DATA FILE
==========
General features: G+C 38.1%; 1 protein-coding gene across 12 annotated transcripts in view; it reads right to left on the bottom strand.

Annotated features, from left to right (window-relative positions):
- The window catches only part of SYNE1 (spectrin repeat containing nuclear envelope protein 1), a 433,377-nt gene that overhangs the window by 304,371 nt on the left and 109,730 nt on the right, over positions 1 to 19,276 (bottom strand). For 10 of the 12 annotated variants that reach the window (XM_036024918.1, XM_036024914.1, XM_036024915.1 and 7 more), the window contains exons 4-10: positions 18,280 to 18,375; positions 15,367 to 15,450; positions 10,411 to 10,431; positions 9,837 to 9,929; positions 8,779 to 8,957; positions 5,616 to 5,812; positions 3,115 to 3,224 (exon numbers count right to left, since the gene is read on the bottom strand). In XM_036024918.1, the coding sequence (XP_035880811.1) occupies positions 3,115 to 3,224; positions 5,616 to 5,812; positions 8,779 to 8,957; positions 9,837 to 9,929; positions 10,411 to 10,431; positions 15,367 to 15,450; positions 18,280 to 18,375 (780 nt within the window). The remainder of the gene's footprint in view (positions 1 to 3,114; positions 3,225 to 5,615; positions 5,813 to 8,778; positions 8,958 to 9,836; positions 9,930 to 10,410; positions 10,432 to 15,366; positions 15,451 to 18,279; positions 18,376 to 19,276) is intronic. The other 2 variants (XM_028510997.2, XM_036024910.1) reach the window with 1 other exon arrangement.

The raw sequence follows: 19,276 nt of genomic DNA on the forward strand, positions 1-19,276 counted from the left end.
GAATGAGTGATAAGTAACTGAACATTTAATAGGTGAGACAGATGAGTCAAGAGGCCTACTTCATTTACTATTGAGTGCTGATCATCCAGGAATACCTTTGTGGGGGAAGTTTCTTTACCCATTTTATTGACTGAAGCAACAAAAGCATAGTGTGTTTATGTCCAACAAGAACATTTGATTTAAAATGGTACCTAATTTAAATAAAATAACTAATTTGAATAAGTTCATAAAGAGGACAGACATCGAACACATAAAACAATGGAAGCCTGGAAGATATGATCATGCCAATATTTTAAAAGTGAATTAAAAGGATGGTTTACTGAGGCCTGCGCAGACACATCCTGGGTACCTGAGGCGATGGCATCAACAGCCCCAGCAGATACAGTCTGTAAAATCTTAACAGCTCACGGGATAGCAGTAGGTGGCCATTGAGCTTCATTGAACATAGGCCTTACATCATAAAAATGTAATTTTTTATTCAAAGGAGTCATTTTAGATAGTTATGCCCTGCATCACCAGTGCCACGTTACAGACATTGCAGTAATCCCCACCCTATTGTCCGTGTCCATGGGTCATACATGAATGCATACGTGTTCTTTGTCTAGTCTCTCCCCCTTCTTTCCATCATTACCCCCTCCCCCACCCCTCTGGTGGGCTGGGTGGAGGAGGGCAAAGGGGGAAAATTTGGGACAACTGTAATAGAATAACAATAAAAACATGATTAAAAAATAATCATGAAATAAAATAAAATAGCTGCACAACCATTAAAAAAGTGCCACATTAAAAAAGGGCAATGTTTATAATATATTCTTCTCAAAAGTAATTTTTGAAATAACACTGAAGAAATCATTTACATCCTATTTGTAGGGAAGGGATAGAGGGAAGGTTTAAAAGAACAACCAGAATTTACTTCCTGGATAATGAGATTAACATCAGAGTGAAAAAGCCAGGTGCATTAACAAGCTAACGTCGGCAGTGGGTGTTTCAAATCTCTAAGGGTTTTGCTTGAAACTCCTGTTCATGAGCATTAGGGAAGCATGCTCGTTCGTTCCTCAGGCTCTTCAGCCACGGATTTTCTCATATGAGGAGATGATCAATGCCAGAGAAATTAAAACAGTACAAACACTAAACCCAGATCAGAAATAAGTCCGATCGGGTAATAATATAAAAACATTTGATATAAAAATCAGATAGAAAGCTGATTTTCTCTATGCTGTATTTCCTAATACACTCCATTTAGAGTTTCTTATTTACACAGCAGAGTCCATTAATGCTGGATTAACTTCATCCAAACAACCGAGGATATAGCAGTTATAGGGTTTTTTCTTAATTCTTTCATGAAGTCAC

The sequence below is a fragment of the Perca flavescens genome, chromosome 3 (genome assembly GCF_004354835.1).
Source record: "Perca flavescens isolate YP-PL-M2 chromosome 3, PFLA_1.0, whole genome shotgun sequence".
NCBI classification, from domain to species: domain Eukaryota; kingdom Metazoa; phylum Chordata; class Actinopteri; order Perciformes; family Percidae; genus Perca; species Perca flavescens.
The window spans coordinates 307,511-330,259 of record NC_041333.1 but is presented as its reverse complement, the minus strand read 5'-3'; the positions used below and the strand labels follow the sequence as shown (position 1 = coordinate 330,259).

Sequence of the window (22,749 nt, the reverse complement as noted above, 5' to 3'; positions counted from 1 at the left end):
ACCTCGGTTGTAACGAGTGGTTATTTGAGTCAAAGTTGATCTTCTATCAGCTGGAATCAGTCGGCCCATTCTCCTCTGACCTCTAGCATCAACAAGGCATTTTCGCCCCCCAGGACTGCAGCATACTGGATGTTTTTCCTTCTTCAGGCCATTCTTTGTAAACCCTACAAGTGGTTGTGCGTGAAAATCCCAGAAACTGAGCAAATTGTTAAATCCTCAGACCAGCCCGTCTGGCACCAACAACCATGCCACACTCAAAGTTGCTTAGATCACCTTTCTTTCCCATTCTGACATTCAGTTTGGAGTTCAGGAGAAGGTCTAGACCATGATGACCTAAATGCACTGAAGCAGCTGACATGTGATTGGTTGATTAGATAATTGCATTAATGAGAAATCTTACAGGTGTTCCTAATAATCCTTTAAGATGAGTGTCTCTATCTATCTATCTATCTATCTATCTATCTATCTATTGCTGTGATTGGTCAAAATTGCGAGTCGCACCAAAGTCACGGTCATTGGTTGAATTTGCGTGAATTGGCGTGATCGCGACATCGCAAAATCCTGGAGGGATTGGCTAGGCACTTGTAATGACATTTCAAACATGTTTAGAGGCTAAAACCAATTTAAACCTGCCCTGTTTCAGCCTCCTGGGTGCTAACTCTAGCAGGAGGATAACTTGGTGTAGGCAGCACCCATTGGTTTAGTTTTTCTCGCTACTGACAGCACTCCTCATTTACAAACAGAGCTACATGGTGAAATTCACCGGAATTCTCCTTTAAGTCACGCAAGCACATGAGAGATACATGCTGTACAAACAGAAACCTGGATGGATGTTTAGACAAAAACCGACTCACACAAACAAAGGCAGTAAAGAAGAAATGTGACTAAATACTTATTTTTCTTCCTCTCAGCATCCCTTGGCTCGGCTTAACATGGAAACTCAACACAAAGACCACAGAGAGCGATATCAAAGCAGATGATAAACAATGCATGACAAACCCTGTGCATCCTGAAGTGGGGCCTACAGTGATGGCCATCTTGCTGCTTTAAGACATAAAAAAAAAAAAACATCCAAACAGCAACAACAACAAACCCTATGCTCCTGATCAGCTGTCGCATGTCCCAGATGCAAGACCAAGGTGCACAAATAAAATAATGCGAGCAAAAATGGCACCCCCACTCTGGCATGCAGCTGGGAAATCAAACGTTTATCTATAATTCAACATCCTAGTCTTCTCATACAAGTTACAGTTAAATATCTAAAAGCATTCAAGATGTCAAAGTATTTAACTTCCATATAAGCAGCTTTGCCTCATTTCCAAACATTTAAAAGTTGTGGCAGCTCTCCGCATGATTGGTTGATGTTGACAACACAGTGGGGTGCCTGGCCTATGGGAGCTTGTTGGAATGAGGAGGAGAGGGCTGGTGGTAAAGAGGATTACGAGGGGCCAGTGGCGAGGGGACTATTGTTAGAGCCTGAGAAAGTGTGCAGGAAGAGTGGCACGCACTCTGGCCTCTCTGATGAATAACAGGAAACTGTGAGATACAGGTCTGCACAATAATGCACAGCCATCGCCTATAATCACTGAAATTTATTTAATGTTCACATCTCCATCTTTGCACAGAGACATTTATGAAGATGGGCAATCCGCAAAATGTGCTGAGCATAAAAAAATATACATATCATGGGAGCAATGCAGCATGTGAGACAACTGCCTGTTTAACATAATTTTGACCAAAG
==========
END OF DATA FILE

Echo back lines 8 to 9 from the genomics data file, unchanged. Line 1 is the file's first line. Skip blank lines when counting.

NCBI classification, from domain to species: domain Eukaryota; kingdom Metazoa; phylum Chordata; class Actinopteri; order Perciformes; family Percidae; genus Perca; species Perca flavescens.
The window spans coordinates 307,511-330,259 of record NC_041333.1 but is presented as its reverse complement, the minus strand read 5'-3'; the positions used below and the strand labels follow the sequence as shown (position 1 = coordinate 330,259).